So many more prestigious websites use Drupal, namely Bible.org, The United Nations, The World Bank Live, The World Bank Consultations, The World Bank Open Learning Campus, World Economic Forum, NASA, UNESCO, UNAIDS, USAID, CERN, ICANN (Internet Committee for Assigned Names and Numbers), International Atomic Energy Agency, The European Union, The Commonwealth, The African Union, Africa Investment Forum, World Food Programme, International Committee of the Red Cross, Amnesty International UK, Médecins Sans Frontières, Save the Children Nigeria, Human Rights Watch, Oxfam International, Global Alliance for Vaccines and Immunisation (GAVI), Doctors Without Borders, ActionAid, Action Against Hunger, International Rescue Committee, Greenpeace Greenwire, Rotary International, International Foundation for Electoral Systems, World Vision International, Equal Opportunity Community Initiative, Habitat for Humanity International, Environmental Defense Fund, Science Magazine, Worldwatch Institute, The Union of International Associations (UIA), The Encyclopedia of World Problems and Human Potential, Gun Violence Archive, General Electric, Pfizer, Johnson & Johnson, Johnson & Johnson Nigeria, BioNTech SE, Moderna, Novartis, Novavax, Bayer, Virgin.com, Flight Centre Travel Group, Travel Nation, Eagle Air, Airlink, Air Seychelles, Gulf Air, Air Arabia, Oman Air, Air France–KLM, United Airlines Holdings, Lamborghini, TESLA Motors, Xerox, TAG Heuer, Nestlé Cereals, Nestlé Purina Petcare, Cummins, McDonald's Austria, McDonald's Spain, The Pulitzer Prize, The Man Booker Prize, Rock & Roll Hall of Fame, Emmy Awards, The Academy Awards aka The Oscars, BAFTA (The British Academy of Film and Television Arts) Awards, The MOBO Awards, Film.ru, Warner Media, Warner Records, MSNBC, NBC, Paramount Pictures, Telemundo, The Empire State Building, Pinterest, NOKIA, Taboola, Reporters without borders, International Center for Journalists, Voice of America (VOA), Agence France-Presse (AFP), The World, Sahara Reporters, France 24, The Economist, Newsweek, The International Business Times, AlterNet, The Hill, Patch Media, (James) Bond Lifestyle, The Beatles, Eric Clapton, Lady Gaga, Eminem, Bruno Mars, Lil Uzi Vert, Budweiser, Budweiser Nigeria, World Wrestling Entertainment (WWE), Major League Soccer, National Basketball Association (NBA), Arsenal FC, Sevilla FC, the Australian Open, Football Association of Finland, Imperial War Museums, Chatham House, Turner Broadcasting General Entertainment multi-site, MTV UK, InStyle Germany, Playboy Germany, Beat FM Lagos, Beat FM London, Naija FM Lagos and Ibadan, Lagos Talks FM, Catholic.com, Al-Islam.org, Nasdaq, Amman Stock Exchange (ASE), Euronext, FCMB, The EXIM Bank of the United States, The Schaffhauser Kantonalbank (SHKB) of Switzerland, VPBank of Vietnam, Mint.com, PayU Multisite, Opensource.com from Red Hat, Magento, Magento Chinese Service Support, DocuSign, Rackspace, Keyword Tool, We Make Websites, Typepad, Tableau Software, Letyshops, Commission Junction, IBM, Advanced Micro Devices (AMD), LiNUX.COM, Linux Journal, Windows Central, Android Central, French Community of Ubuntu Users, The Common Application, The College Board, WAEC Nigeria, Schoology, The Church of England, McLean Bible Church, Salisbury Cathedral, United Church of Canada, Kenneth Copeland Ministries, Evangelical Free Church of America and many others. Find more sites here, here, here, here or here.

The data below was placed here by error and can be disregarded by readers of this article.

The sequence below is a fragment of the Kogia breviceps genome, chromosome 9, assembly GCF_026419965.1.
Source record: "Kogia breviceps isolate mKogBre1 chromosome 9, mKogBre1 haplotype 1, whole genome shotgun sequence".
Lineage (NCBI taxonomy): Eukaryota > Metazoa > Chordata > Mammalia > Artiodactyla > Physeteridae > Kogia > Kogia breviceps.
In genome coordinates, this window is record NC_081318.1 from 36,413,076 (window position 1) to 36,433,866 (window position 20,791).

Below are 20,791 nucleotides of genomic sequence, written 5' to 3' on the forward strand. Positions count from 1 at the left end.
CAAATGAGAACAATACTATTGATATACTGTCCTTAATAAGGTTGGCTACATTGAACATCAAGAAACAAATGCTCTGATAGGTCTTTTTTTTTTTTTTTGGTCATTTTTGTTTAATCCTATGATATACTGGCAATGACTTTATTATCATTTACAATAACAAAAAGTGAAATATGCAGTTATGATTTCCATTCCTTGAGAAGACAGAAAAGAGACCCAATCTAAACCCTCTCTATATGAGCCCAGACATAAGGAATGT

Drupal has a very large community that is very active, helpful, helping one another and filled with so much love for the code!
7) Developer Pay
Demand for Drupal developers is increasing globally and is going to keep increasing, judging by available pointers.
8) Drupal 8 implements Industry Standards technology
Up until now, Drupal had reinvented itself with every major version release making big rewrites, sacrificing backward compatibility for constant evolution. Version 8 was a huge change from version 7, template engine changed from PHPTemplate to Twig, paradigm changed from procedural to mostly object-oriented and lots of major changes. Version 7 broke compatibility with 6 and so on. But now, version 9 is compatible with version 8. Drupal 8’s path to Drupal 9 did not come in one giant leap like past major releases. Drupal 8’s development took semantic path with releases such as 8.0.0, 8.1.0, 8.2.0, and so on until 9.0.0 was reached. This is likewise how the path from Drupal 9 to Drupal 10 is taking. Backward compatibility has now come to Drupal!